We turn our noses up at apprenticeships and it's costing the economy millions - Engineer on tradespeople shortage
Tradespeople are being forced to turn down millions of euro worth of work every year because we don't have enough skilled labour workers, a business owner has claimed.
John McCartin, Managing Director of Newtowngore Engineering in Co Leitrim, said that we "look down our noses at apprenticeships" and our economy is paying the price.
Mr McCartin, who is a Fine Gael Councillor, said that his business currently has 15 jobs available that they can't fill.
Speaking on Newstalk Breakfast, he said: "The labour force in this country is lacking people who can work with their hands.
"If you're talking about trades like electronic engineers, steel fitters, detailers, there just aren't the qualified people out there and the experienced people out there to allow companies like our own and our competitors to take on the work we could take on and compete for.
"I live in a very sparsely populated area, it's the only part of western Europe where the population density is below 20 people per square kilometre.
"Within a ten mile radius of where I live I'd say there are hundreds of jobs worth millions of euro worth of work every year that will not be filled and done because of a lack of a skilled labour force.
"There's no real quick fix to it, you can't just invent a skilled labour force or an educated labour force or you can't invent people who have gone through apprenticeships at the drop of a hat."
He said that we need to reassess our attitudes towards technical education.
He said: "If we had people coming out of vocational education and going onto apprenticeships then people would have skills like mechanical engineering, electronical engineering, people who are good with their hands and then nobody would be out of work in this economy.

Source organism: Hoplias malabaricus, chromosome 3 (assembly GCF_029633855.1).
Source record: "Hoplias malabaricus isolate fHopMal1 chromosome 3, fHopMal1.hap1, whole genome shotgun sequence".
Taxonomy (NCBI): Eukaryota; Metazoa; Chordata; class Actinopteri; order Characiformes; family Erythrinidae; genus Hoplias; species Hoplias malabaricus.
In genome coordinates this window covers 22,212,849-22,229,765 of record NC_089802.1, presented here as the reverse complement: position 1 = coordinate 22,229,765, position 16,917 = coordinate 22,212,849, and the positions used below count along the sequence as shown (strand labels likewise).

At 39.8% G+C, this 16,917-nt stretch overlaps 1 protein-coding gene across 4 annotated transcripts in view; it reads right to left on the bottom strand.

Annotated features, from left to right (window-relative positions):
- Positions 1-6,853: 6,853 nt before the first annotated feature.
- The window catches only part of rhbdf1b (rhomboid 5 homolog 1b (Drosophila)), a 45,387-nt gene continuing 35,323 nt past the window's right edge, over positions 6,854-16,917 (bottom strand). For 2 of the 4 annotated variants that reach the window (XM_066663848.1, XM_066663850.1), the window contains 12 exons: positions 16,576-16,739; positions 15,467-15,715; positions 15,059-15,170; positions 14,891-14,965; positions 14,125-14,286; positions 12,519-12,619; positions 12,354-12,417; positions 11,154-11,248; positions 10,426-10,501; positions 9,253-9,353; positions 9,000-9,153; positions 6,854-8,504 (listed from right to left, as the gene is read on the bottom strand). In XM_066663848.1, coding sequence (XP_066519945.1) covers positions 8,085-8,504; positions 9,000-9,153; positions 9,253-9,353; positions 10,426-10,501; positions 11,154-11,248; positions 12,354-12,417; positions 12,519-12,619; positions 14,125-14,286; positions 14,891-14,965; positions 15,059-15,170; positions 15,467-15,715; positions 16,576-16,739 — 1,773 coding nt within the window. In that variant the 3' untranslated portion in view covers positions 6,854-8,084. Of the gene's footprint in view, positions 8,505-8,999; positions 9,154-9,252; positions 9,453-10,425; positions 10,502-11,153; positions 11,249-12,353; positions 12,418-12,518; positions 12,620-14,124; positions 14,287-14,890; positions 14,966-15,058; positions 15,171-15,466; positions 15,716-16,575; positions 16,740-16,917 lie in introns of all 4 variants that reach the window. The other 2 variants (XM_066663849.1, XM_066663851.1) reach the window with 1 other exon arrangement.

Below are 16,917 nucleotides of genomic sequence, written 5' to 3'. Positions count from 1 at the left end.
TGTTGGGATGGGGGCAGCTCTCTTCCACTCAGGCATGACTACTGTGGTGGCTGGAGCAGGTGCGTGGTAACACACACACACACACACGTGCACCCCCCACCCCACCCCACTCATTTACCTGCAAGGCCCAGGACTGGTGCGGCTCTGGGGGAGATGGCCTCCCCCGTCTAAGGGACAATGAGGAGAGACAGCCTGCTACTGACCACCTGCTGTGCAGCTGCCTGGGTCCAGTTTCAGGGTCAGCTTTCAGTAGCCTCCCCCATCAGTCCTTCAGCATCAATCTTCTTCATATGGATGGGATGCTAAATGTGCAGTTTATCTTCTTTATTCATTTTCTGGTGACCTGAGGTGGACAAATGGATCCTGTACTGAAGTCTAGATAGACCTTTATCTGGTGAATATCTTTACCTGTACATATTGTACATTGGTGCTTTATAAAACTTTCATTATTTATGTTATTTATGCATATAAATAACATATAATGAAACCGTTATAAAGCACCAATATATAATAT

"We are looking down our noses at apprenticeships, there's no doubt about that.
"In countries like Germany they has always viewed technical instruction as part of the mainstream education and I guess that's part of why their economy has been so competitive and their manufactured goods are sen as premier goods all over the world.
"We're not competing for work that we could aggressively be chasing in our region because we know if we land a big fish we just don't have the workforce."
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Mr McCartin, who lives in Ballinamore, Co Leitrim said that Polish tradespeople were "a saviour" during the Celtic Tiger but that workforce just isn't available now.
He said: "In the previous boom we had in this country Poland was the saviour we had, a lot of people came from Poland with great skills but that seems to have dried up currently.
"I did speak to one guy who works for a recruitment agency who said that he would get me men, he said they may not be Polish but we might be able to recruit Romanian men.
"After a couple of weeks we contacted him again and he said he was really sorry and he was trying but he'd promised another company 20 men and all he could get was six...
"We are a sparsely populated island but we can do a lot more, we can employ a lot more and accommodate an awful lot more people, there's no reason why we can't do it."